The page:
2020

Reinhard K, Rengstl B, Oehm P, Michel K, Billmeier A, Hayduk N, Klein O, Kuna K, Ouchan Y, Wöll S, Christ E, Weber D, Suchan M, Bukur T, Birtel M, Jahndel V, Mroz K, Hobohm K, Kranz L, Diken M, Kühlcke K, Türeci Ö, Sahin U. (2020) An RNA vaccine drives expansion and efficacy of claudin-CAR-T cells against solid tumors. Science. pii: eaay5967. 

DOI, PMID

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Chimeric antigen receptor (CAR)-T cells have shown efficacy in patients with B cell malignancies. Yet their application for solid tumors has challenges that include limited cancer-specific targets and non-persistence of adoptively transferred CAR-T cells. Here we introduce the developmentally regulated tight junction protein claudin 6 (CLDN6) as a CAR target in solid tumors, and a strategy to overcome inefficient CAR-T cell stimulation in vivo. We demonstrate that a nanoparticulate RNA vaccine, designed for body-wide delivery of the CAR antigen into lymphoid compartments, stimulates adoptively transferred CAR-T cells. Presentation of the natively folded target on resident dendritic cells promotes cognate and selective expansion of CAR-T cells. Improved engraftment of CAR-T cells and regression of large tumors in difficult-to-treat mouse models was achieved at sub-therapeutic CAR-T cell doses.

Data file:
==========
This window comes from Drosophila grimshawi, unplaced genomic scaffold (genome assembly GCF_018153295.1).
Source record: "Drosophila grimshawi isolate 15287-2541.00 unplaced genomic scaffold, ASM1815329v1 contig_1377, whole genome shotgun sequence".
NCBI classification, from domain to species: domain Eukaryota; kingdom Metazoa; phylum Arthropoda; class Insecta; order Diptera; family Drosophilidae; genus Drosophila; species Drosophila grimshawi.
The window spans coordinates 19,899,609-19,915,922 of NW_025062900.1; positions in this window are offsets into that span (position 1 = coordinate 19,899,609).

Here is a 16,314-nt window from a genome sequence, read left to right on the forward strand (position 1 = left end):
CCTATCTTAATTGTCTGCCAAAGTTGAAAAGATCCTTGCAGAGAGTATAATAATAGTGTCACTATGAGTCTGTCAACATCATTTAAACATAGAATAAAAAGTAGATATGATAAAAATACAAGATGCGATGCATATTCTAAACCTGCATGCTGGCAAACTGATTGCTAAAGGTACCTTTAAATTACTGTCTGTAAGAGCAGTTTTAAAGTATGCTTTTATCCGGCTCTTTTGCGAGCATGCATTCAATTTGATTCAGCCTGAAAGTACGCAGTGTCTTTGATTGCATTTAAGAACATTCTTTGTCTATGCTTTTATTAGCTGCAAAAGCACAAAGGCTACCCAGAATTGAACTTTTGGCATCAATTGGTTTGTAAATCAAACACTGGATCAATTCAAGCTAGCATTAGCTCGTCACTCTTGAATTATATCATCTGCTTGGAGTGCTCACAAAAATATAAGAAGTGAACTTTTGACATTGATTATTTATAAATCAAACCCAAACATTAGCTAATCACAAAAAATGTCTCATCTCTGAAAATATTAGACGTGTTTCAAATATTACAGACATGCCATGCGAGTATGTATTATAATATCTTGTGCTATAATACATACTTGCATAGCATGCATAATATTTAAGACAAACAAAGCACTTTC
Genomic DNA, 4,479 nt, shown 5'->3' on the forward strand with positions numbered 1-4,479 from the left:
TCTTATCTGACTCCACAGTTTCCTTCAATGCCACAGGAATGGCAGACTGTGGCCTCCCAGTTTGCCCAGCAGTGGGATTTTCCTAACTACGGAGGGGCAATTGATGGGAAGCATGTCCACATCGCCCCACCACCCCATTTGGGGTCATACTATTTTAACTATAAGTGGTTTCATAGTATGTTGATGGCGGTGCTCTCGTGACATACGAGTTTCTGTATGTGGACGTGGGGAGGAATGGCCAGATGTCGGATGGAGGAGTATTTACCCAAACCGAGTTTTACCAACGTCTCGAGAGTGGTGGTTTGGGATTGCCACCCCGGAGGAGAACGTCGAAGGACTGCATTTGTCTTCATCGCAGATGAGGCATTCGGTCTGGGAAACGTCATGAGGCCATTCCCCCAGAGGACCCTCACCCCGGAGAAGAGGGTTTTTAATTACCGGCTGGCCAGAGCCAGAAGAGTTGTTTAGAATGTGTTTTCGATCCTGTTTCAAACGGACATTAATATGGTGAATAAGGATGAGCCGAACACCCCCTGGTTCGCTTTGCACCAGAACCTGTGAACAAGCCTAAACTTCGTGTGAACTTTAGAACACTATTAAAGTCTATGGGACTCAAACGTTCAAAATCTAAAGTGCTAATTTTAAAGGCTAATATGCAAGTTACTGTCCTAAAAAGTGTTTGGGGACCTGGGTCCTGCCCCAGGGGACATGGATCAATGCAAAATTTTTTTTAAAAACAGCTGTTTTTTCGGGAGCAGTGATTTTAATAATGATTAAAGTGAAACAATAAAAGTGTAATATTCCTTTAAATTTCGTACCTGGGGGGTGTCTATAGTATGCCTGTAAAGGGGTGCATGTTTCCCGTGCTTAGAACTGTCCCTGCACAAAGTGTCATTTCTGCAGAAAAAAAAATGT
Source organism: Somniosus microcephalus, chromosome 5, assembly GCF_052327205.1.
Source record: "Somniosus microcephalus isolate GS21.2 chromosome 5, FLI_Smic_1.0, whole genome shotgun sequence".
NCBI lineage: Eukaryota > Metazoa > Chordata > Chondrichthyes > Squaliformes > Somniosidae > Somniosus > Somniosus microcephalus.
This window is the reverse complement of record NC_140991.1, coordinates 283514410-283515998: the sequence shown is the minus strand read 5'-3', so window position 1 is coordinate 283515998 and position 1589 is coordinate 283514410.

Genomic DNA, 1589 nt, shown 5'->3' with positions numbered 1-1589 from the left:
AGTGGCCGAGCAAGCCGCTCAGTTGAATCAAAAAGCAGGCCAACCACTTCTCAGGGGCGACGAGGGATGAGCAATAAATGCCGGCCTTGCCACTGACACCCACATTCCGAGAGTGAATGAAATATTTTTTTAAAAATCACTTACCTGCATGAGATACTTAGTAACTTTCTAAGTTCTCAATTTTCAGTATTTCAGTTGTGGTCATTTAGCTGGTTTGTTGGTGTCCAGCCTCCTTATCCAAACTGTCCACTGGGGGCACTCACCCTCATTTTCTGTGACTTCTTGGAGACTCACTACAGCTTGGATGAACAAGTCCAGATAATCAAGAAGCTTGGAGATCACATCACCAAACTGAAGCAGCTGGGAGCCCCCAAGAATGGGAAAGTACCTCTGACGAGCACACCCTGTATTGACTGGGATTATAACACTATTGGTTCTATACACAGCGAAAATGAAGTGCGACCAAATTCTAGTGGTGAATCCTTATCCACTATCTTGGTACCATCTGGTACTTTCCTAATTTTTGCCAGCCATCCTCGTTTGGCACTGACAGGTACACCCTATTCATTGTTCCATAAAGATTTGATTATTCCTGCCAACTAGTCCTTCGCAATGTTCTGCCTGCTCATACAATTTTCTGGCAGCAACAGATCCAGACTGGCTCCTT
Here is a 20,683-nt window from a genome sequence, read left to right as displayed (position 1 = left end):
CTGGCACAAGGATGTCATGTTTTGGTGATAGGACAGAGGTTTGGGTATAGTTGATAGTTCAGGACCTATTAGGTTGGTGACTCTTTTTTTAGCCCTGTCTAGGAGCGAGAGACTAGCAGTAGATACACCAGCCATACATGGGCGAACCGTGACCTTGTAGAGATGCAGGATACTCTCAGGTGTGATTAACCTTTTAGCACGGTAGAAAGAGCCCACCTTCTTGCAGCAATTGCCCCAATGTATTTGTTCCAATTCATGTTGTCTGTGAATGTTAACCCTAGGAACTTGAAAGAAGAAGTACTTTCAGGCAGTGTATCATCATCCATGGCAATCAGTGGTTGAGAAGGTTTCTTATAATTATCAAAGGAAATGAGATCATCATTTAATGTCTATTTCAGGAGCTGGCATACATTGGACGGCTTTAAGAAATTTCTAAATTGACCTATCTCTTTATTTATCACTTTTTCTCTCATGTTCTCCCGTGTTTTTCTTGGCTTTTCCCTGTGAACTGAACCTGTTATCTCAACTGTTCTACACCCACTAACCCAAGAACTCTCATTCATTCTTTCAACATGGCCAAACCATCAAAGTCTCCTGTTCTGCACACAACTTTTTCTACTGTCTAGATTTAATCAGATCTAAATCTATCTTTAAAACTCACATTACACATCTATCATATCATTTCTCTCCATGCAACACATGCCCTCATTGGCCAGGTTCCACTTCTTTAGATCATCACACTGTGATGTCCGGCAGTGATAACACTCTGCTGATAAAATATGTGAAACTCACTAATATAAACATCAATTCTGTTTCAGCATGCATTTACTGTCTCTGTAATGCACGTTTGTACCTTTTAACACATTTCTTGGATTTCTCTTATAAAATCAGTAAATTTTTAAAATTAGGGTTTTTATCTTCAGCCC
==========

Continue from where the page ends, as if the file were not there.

Vormehr M, Diken M, Türeci Ö, Sahin U, Kreiter S. (2020) Personalized Neo-Epitope Vaccines for Cancer Treatment. In: Theobald M. (eds) Current Immunotherapeutic Strategies in Cancer. Recent Results in Cancer Research, 214:153-167. Springer.  

DOI, PMID

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After more than a century of efforts to establish cancer immunotherapy in clinical practice, the advent of checkpoint inhibition (CPI) therapy was a critical breakthrough toward this direction (Hodi et al. in Cell Rep 13(2):412–424, 2010; Wolchok et al. in N Engl J Med 369(2):122–133, 2013; Herbst et al. in Nature 515(7528):563–567, 2014; Tumeh et al. in Nature 515(7528):568–571, 2014). Further, CPIs shifted the focus from long studied shared tumor-associated antigens to mutated ones. As cancer is caused by mutations in somatic cells, the concept to utilize these correlates of ‘foreignness’ to enable recognition and lysis of the cancer cell by T cell immunity seems an obvious thing to do.